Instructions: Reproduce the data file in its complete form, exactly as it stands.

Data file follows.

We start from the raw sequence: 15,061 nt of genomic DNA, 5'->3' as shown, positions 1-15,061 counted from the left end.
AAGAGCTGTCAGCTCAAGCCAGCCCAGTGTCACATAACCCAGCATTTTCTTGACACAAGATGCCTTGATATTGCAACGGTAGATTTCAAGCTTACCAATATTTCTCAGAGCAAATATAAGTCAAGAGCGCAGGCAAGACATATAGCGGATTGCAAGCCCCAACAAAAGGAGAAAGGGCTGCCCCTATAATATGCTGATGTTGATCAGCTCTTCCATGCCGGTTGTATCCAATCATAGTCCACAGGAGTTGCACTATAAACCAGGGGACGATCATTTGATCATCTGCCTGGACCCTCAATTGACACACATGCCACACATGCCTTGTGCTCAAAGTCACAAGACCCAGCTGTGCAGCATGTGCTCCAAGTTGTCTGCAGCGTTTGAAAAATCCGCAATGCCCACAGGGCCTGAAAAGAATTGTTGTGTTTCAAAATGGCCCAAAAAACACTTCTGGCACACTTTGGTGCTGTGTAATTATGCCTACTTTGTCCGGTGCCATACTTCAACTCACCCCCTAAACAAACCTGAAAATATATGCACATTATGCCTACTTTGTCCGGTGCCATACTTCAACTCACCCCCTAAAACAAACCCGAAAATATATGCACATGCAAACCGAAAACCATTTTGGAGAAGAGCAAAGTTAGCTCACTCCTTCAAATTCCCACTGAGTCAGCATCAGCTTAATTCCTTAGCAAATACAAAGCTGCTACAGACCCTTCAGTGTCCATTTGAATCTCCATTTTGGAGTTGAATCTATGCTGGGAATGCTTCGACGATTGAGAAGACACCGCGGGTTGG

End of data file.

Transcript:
We start from the raw sequence: 15,061 nt of genomic DNA, 5'->3' as shown, positions 1-15,061 counted from the left end.
AAGAGCTGTCAGCTCAAGCCAGCCCAGTGTCACATAACCCAGCATTTTCTTGACACAAGATGCCTTGATATTGCAACGGTAGATTTCAAGCTTACCAATATTTCTCAGAGCAAATATAAGTCAAGAGCGCAGGCAAGACATATAGCGGATTGCAAGCCCCAACAAAAGGAGAAAGGGCTGCCCCTATAATATGCTGATGTTGATCAGCTCTTCCATGCCGGTTGTATCCAATCATAGTCCACAGGAGTTGCACTATAAACCAGGGGACGATCATTTGATCATCTGCCTGGACCCTCAATTGACACACATGCCACACATGCCTTGTGCTCAAAGTCACAAGACCCAGCTGTGCAGCATGTGCTCCAAGTTGTCTGCAGCGTTTGAAAAATCCGCAATGCCCACAGGGCCTGAAAAGAATTGTTGTGTTTCAAAATGGCCCAAAAAACACTTCTGGCACACTTTGGTGCTGTGTAATTATGCCTACTTTGTCCGGTGCCATACTTCAACTCACCCCCTAAACAAACCTGAAAATATATGCACATTATGCCTACTTTGTCCGGTGCCATACTTCAACTCACCCCCTAAAACAAACCCGAAAATATATGCACATGCAAACCGAAAACCATTTTGGAGAAGAGCAAAGTTAGCTCACTCCTTCAAATTCCCACTGAGTCAGCATCAGCTTAATTCCTTAGCAAATACAAAGCTGCTACAGACCCTTCAGTGTCCATTTGAATCTCCATTTTGGAGTTGAATCTATGCTGGGAATGCTTCGACGATTGAGAAGACACCGCGGGTTGG